Moreover, laughter helps heal rifts or disagreements between people. Specifically, laughing with a friend or loved one helps us take ourselves less seriously. As a result, we become less defensive and less stuck in our own point of view.
In one study, psychologist Robert W. Levenson of the University of California at Berkeley asked couples to discuss something about their partner that annoyed them. Subsequently, some couples laughed and smiled while having the conversation. As a result, they not only felt better immediately, but also reported higher levels of satisfaction in their relationship. Furthermore, Levenson found that these couples stayed together longer.
In addition, laughing with another person creates what positive psychology researcher Barbara Fredrickson calls a micro-moment of positive connection. And positive, authentic connection is key for mental health. Therefore, our happiness levels go up when we laugh together.
How to Bring More Laughter Into Your Life
Want more happiness in your life? Start by cultivating more humor and laughter. Here’s how.
Smile more. Like laughter, smiling is contagious. Furthermore, it has a positive effect on you and on the people around you. Try smiling more often at colleagues, friends, and even people you meet briefly.
Practice gratitude. When you consciously reflect on what you’re thankful for, your state of mind improves. Therefore, keep a gratitude journal or make a list of things you’re grateful for. Visualize that thing or person in your mind. Gratitude opens your mind and heart, and brings you closer to laughter and joy.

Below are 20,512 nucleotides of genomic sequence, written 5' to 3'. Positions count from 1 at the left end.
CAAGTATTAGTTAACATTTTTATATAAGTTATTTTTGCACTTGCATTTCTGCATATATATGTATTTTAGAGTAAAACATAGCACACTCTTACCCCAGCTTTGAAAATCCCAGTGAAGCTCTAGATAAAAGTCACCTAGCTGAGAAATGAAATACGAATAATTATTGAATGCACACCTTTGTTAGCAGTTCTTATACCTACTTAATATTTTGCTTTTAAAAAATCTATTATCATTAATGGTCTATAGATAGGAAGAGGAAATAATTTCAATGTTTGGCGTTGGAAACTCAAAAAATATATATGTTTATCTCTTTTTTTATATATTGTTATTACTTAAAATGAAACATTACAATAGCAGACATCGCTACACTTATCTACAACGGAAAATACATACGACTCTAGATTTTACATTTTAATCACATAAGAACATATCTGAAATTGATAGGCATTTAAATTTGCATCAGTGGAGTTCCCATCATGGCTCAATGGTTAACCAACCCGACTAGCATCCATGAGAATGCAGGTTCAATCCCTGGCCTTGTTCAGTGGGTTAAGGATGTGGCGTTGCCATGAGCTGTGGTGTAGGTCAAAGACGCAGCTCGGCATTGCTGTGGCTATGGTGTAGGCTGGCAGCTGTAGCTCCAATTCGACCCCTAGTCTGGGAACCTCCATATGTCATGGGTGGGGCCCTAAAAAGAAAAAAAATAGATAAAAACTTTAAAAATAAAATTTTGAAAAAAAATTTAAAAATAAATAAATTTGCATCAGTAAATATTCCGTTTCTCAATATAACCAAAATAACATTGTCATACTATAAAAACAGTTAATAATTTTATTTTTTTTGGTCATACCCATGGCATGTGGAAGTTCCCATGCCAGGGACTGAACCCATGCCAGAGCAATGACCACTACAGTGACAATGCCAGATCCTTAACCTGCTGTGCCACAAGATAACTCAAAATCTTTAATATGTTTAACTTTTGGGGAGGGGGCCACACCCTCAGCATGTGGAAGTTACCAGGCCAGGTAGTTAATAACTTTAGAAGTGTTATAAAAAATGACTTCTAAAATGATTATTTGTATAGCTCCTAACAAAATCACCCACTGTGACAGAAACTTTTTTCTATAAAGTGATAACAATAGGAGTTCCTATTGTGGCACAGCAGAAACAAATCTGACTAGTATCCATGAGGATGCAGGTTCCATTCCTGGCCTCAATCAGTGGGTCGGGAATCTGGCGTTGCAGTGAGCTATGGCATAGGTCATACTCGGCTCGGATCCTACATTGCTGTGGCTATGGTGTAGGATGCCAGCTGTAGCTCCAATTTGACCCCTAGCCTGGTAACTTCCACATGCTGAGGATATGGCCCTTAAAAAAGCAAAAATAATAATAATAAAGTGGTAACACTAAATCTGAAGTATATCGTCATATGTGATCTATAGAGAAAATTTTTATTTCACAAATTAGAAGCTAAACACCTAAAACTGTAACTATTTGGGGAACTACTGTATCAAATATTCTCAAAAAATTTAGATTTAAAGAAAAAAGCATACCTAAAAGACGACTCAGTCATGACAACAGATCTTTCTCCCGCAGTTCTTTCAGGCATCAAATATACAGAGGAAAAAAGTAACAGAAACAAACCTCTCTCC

Go where the laughter is. Spend time with people who make you laugh. When you overhear laughter, butt in and find out what the joke is. Usually, people love to share what’s making them laugh.
Host a game night. Gathering your friends around a board game is a great way to get the laughter started. You can choose a humorous game if you want, but simply being together and being playful will catalyze laughter.
Get a pet (or look at pictures of one). Have you ever noticed that spending time with a playful pet makes you laugh more? Sometimes, just looking at the expression on your pet’s face is enough to make you smile or laugh. If you don’t have a pet, visit someone else’s—or look at pictures of cute cats and dogs doing silly things.
Tell jokes, and laugh at other people’s jokes. Bring humor into your conversations. Talk about what made you laugh today, or tell your favorite jokes. Other people will respond in kind. Therefore, make sure you laugh at their jokes, too.
Try Laughter Yoga. You read about the benefits of Laughter Yoga above—now try it yourself! Look for classes and workshops in your area.
In conclusion, it’s clear that laughter is good medicine for stress and depression. Moreover, it is free, has no side effects, and makes our lives more enjoyable. Finally, for better mental health, make sure something tickles your funny bone today, and every day!